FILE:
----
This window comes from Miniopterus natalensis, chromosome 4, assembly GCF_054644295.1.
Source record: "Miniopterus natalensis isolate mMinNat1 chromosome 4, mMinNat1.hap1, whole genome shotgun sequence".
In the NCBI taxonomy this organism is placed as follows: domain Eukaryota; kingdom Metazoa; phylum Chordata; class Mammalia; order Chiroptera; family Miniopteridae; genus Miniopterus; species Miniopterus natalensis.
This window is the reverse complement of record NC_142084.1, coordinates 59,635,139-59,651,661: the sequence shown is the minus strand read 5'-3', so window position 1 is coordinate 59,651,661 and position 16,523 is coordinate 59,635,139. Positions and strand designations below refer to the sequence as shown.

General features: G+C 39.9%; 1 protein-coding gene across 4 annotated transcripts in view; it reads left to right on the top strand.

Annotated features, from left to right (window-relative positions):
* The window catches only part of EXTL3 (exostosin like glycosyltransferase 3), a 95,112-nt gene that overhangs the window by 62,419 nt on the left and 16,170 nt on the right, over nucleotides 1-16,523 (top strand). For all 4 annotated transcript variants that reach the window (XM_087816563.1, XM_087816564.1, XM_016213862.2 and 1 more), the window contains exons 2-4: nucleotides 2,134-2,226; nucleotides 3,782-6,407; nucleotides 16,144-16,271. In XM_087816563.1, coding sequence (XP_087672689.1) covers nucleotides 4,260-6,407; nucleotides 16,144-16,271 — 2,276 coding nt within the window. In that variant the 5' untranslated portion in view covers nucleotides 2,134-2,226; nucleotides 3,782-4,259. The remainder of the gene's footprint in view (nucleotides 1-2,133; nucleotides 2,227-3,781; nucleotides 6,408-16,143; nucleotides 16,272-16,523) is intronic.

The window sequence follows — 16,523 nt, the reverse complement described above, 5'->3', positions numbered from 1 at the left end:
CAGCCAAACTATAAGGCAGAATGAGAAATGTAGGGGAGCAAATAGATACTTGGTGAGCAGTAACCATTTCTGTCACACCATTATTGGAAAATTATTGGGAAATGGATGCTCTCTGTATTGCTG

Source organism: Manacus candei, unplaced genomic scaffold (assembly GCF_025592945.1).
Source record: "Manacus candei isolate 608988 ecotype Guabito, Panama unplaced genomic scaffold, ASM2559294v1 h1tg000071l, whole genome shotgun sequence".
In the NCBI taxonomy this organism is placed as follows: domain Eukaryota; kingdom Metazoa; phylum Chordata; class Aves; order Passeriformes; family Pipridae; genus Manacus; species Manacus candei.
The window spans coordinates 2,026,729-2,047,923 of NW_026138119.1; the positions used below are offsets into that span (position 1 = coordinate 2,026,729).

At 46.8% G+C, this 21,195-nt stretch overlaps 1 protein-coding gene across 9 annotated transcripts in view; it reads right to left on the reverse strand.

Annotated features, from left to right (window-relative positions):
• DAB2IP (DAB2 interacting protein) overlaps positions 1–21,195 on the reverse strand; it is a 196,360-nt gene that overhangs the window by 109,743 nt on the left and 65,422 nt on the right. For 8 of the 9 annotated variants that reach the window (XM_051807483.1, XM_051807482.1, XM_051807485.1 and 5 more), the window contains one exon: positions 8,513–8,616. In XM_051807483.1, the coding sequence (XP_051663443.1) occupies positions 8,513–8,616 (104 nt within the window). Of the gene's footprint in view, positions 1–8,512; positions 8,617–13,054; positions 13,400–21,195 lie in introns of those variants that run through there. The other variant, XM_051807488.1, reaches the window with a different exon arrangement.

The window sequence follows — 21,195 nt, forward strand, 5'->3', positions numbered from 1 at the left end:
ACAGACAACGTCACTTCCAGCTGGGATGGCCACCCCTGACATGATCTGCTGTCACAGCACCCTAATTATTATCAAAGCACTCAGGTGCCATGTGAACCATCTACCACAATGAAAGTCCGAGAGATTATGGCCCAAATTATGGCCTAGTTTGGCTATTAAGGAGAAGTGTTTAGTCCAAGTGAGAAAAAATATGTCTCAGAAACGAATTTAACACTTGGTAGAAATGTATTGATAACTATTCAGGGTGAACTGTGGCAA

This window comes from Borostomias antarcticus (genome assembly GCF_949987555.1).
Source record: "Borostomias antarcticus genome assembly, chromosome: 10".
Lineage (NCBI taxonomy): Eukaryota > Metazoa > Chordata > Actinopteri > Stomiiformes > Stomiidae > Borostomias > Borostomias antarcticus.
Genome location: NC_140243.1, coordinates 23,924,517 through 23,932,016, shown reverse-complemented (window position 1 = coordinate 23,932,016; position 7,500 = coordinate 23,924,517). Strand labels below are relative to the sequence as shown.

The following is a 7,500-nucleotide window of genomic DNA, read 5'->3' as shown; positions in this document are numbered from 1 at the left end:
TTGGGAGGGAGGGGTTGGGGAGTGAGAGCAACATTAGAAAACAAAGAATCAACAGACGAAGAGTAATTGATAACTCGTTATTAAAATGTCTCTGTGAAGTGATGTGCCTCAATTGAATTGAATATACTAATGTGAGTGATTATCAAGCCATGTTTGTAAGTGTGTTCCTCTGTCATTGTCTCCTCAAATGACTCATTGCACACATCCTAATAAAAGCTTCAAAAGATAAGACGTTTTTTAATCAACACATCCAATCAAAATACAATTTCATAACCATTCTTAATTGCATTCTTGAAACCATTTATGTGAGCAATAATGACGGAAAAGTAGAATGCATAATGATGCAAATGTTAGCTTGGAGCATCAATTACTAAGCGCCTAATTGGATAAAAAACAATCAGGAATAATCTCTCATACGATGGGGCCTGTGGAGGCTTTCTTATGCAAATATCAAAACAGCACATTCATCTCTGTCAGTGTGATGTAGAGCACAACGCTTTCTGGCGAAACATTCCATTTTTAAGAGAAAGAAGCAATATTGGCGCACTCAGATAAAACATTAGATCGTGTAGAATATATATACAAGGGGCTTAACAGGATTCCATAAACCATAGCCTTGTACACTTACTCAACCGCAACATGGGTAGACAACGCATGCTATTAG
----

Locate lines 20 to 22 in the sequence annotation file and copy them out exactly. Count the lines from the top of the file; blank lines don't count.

Source record: "Borostomias antarcticus genome assembly, chromosome: 10".
Lineage (NCBI taxonomy): Eukaryota > Metazoa > Chordata > Actinopteri > Stomiiformes > Stomiidae > Borostomias > Borostomias antarcticus.
Genome location: NC_140243.1, coordinates 23,924,517 through 23,932,016, shown reverse-complemented (window position 1 = coordinate 23,932,016; position 7,500 = coordinate 23,924,517). Strand labels below are relative to the sequence as shown.